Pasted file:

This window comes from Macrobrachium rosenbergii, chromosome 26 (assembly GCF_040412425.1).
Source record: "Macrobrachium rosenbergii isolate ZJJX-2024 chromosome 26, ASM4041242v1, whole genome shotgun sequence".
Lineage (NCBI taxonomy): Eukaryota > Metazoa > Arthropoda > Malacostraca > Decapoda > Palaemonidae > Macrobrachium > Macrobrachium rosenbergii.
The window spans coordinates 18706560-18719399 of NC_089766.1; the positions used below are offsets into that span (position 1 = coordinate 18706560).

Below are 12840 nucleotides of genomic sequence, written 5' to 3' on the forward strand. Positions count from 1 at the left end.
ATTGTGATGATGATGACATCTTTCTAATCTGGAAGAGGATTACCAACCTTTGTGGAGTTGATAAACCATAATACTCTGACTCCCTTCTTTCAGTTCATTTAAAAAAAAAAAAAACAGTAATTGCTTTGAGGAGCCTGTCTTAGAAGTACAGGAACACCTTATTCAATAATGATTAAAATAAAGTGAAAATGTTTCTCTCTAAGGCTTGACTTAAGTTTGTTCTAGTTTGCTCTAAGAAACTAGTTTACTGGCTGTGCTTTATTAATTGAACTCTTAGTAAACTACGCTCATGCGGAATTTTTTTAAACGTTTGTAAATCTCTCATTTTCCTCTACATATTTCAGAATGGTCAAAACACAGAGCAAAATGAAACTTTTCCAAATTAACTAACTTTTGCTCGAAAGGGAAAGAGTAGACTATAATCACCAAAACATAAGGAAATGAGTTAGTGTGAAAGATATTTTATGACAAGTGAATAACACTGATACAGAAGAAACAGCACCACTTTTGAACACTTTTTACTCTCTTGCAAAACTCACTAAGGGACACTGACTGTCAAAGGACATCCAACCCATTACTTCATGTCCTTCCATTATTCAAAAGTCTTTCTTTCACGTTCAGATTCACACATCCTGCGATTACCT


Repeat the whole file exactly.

This window comes from Macrobrachium rosenbergii, chromosome 26 (assembly GCF_040412425.1).
Source record: "Macrobrachium rosenbergii isolate ZJJX-2024 chromosome 26, ASM4041242v1, whole genome shotgun sequence".
Lineage (NCBI taxonomy): Eukaryota > Metazoa > Arthropoda > Malacostraca > Decapoda > Palaemonidae > Macrobrachium > Macrobrachium rosenbergii.
The window spans coordinates 18706560-18719399 of NC_089766.1; the positions used below are offsets into that span (position 1 = coordinate 18706560).

Below are 12840 nucleotides of genomic sequence, written 5' to 3' on the forward strand. Positions count from 1 at the left end.
ATTGTGATGATGATGACATCTTTCTAATCTGGAAGAGGATTACCAACCTTTGTGGAGTTGATAAACCATAATACTCTGACTCCCTTCTTTCAGTTCATTTAAAAAAAAAAAAAACAGTAATTGCTTTGAGGAGCCTGTCTTAGAAGTACAGGAACACCTTATTCAATAATGATTAAAATAAAGTGAAAATGTTTCTCTCTAAGGCTTGACTTAAGTTTGTTCTAGTTTGCTCTAAGAAACTAGTTTACTGGCTGTGCTTTATTAATTGAACTCTTAGTAAACTACGCTCATGCGGAATTTTTTTAAACGTTTGTAAATCTCTCATTTTCCTCTACATATTTCAGAATGGTCAAAACACAGAGCAAAATGAAACTTTTCCAAATTAACTAACTTTTGCTCGAAAGGGAAAGAGTAGACTATAATCACCAAAACATAAGGAAATGAGTTAGTGTGAAAGATATTTTATGACAAGTGAATAACACTGATACAGAAGAAACAGCACCACTTTTGAACACTTTTTACTCTCTTGCAAAACTCACTAAGGGACACTGACTGTCAAAGGACATCCAACCCATTACTTCATGTCCTTCCATTATTCAAAAGTCTTTCTTTCACGTTCAGATTCACACATCCTGCGATTACCT